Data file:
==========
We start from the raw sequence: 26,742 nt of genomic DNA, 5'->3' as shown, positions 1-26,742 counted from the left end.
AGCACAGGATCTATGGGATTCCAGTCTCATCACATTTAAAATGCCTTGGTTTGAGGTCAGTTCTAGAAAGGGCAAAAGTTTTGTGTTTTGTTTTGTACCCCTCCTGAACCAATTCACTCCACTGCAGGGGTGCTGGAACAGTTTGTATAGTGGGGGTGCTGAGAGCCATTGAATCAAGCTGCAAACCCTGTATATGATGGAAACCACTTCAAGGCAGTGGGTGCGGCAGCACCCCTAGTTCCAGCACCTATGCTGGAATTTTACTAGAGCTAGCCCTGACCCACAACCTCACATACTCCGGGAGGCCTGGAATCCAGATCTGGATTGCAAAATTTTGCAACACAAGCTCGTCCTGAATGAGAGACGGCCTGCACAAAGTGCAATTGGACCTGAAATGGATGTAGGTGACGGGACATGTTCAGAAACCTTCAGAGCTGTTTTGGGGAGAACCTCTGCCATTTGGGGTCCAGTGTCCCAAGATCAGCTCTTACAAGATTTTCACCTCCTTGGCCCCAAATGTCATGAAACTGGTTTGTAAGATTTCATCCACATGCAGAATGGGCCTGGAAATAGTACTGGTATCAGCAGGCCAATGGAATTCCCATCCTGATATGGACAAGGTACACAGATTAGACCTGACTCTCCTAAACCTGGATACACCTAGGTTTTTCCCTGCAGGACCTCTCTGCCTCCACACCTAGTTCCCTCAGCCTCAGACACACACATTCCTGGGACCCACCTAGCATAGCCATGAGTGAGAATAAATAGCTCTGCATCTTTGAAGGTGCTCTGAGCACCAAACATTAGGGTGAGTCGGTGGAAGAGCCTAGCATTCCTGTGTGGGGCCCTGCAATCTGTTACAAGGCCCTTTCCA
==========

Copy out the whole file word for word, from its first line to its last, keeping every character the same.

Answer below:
We start from the raw sequence: 26,742 nt of genomic DNA, 5'->3' as shown, positions 1-26,742 counted from the left end.
AGCACAGGATCTATGGGATTCCAGTCTCATCACATTTAAAATGCCTTGGTTTGAGGTCAGTTCTAGAAAGGGCAAAAGTTTTGTGTTTTGTTTTGTACCCCTCCTGAACCAATTCACTCCACTGCAGGGGTGCTGGAACAGTTTGTATAGTGGGGGTGCTGAGAGCCATTGAATCAAGCTGCAAACCCTGTATATGATGGAAACCACTTCAAGGCAGTGGGTGCGGCAGCACCCCTAGTTCCAGCACCTATGCTGGAATTTTACTAGAGCTAGCCCTGACCCACAACCTCACATACTCCGGGAGGCCTGGAATCCAGATCTGGATTGCAAAATTTTGCAACACAAGCTCGTCCTGAATGAGAGACGGCCTGCACAAAGTGCAATTGGACCTGAAATGGATGTAGGTGACGGGACATGTTCAGAAACCTTCAGAGCTGTTTTGGGGAGAACCTCTGCCATTTGGGGTCCAGTGTCCCAAGATCAGCTCTTACAAGATTTTCACCTCCTTGGCCCCAAATGTCATGAAACTGGTTTGTAAGATTTCATCCACATGCAGAATGGGCCTGGAAATAGTACTGGTATCAGCAGGCCAATGGAATTCCCATCCTGATATGGACAAGGTACACAGATTAGACCTGACTCTCCTAAACCTGGATACACCTAGGTTTTTCCCTGCAGGACCTCTCTGCCTCCACACCTAGTTCCCTCAGCCTCAGACACACACATTCCTGGGACCCACCTAGCATAGCCATGAGTGAGAATAAATAGCTCTGCATCTTTGAAGGTGCTCTGAGCACCAAACATTAGGGTGAGTCGGTGGAAGAGCCTAGCATTCCTGTGTGGGGCCCTGCAATCTGTTACAAGGCCCTTTCCA